Monday, March 28, 2011

Le Gros e le Maigre - The Absurdity of Life

A young man sits in a field banging away at a drum and playing random notes on a recorder. Some 30 or so feet away, we see a middle-aged man dozing in a rocking chair. These two characters are situated in front of a simple, elegant country house that while still handsome, has fallen into a state of disrepair.

So begins the charming short film Le Gros e le Maigre (The Fat and the Lean), made in 1961 by Roman Polanski. I only recently discovered this film, as I was doing research for my Polanski blogathon (the film is on YouTube) and am glad I found it, as it contains a number of themes Polanski would explore in his feature films throughout his career, namely the randomness of life along with the absurdity of everyday living.

Polanski himself plays the young man, who is clearly a servant to the older man. Initially the man wakes up and signals to his servant that his playing is too loud and that he should come over to him (there is no dialogue in this film); he does so and the elder man plays the drum and motions for his servant to dance. He does so barefoot, twirling every which way like a clumsy ballerina; Polanski's movements in this scene are quite hilarious.

The young servant must do everything the elder man wishes and these tasks range from fanning him (with a rake!) to create a cool breeze, putting his feet in a tub of water and even wiping the sweat off his brow and putting a lit cigar in the his mouth. The servant does this with great energy, as though he has no choice in the matter.

Then one day he glances out a window of the house as he is preparing a meal. He sees the skyline of Paris, but it is real or is it an illusion? No matter - he sees it and in so doing, realizes there is another world he can inhabit. The rest of this 15 minute film revolves around whether the servant can escape to his dreamland or if he must remain in servitude.

There is a lovely sparse musical score that plays up the offbeat moments of this story beautifully, but in eassence, this is a silent film. Polanski's character was at least in some ways inspired by Chaplin's tramp and indeed, his little dance has a lot of Chaplinesque movements to it.

But this story becomes much more bizarre than Chaplin's world. The elder man does everything he can to keep his servant once he realizes that he wishes to escape. At one point, he even chains him to his goat and it's quite comical to see the servant dance for his master while tied to the goat. The way it's filmed, you feel bad for both the servant and the goat, as the animal just wants to eat grass, but it pulled in several directions by the servant's gyrations while dancing for his dominating master.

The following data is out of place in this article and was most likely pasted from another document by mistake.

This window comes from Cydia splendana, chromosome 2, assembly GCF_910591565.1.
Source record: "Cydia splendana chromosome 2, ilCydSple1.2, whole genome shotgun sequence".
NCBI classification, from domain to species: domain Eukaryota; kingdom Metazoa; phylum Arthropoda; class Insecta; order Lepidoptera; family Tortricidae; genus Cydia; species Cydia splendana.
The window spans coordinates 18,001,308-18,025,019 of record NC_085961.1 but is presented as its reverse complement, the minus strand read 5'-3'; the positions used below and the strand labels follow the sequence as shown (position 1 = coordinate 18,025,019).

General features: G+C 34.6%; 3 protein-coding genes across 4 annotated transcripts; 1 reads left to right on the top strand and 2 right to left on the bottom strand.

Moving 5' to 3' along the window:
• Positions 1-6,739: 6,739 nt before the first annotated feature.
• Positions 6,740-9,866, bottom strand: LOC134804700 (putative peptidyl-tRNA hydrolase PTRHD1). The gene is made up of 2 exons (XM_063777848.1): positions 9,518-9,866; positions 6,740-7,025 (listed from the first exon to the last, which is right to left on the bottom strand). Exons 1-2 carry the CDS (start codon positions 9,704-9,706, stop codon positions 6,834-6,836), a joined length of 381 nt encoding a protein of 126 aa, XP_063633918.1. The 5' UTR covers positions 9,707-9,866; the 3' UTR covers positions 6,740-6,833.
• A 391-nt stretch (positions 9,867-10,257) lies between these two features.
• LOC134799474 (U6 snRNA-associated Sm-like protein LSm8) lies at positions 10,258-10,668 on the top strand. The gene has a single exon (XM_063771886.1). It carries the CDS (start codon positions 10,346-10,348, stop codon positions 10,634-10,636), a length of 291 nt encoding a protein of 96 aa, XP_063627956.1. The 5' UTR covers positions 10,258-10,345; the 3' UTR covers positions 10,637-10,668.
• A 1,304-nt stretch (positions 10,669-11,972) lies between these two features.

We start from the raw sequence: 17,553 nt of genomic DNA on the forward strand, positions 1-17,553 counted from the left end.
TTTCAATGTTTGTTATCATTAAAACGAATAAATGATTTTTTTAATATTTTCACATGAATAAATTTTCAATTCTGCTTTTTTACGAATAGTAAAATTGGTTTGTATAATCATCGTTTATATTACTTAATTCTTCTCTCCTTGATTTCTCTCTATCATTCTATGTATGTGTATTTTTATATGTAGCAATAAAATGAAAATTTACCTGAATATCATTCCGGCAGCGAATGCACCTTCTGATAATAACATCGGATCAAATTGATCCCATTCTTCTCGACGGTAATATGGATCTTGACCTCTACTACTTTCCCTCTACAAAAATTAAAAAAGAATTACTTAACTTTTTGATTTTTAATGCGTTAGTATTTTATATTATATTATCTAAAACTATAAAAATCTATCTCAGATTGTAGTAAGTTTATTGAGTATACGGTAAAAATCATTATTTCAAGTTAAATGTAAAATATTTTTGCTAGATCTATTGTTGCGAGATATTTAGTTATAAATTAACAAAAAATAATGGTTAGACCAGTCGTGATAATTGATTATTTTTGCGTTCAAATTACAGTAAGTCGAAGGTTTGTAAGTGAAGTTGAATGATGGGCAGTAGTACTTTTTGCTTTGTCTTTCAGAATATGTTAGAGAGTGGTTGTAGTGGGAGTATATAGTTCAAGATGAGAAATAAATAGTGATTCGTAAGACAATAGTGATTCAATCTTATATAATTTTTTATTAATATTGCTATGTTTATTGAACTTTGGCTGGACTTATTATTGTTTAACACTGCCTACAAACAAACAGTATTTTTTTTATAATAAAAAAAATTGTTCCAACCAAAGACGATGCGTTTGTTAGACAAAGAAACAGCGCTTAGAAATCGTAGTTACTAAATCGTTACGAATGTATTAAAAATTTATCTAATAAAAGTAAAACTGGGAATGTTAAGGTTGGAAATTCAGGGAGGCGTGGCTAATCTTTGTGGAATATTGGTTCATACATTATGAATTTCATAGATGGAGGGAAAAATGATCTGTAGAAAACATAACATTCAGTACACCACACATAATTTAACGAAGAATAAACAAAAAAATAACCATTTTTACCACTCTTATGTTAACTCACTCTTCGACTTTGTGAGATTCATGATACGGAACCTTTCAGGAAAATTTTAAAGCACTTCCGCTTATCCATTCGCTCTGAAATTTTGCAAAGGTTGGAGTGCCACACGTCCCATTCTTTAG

Le Gros e le Maigre is filled with offbeat moments that bring a smile to your face all while you ponder the absurdity of the servant's existence. Throughout the director's career, the hopelessness of one's situation in life is a common theme, especially as portrayed in Tess (1979) or The Pianist (2002). Though constantly in view of his master, the servant is quite lonely; think of the isolation of characters such as Richard Walker in Frantic (1988), Rosemary in Rosemary's Baby (1968) or Carol in Repulsion (1965).

But while a common theme of Polanski's films is that the evil lives on, in this short film, the servant finds a beautiful measure of peace at the conclusion of the episode. I won't spoil it, but his moment of sheer joy and independence is a lovely one that must have emerged from a moment of inspiration by Polanski (perhaps this goes back to his youth when he survived the horrors of life in the Warsaw Ghetto in the early 1940s.) His escape in this short film may or may not be to Paris - or the illusion of Paris - but his physical and spiritual separation from his master at film's end represents in a small way the triumph of good over evil.


  1. I am so happy you liked it! Interesting that your interpretation is so different from mine (and as far as the finale is concerned, directly opposite). As you said, this is the beauty of film reviewing.
    The score is great indeed: Krzysztof Komeda wrote for all Polanski's films (except Repulsion) till his untimely death in 1969.

  2. Interesting, Tom. I've never seen The Fat and the Lean--I might have to watch it on YouTube one of these days. The notion of servants being indebted to their masters is definitely one of Polanski's typical themes: the one example that first comes to mind for me is that burly secretary to the satan-worshipping old woman in The Ninth Gate (the one who spills a bag of oranges after Depp knocks it over). That Polanski's servant character in this film is inspired by Chaplin makes me grin, too, since Polanski would later refer to Chaplin in Repulsion after Catherine Deneuve has the laughing fits over the "chicken" gag from The Gold Rush.

  3. Interesting Jean, but fables often have that effect on us - I do see this as a fable.

  4. Adam:

    I'm sure you'll love this film. There are so many sight gags that I haven't even described.

    Excellent point about Repulsion.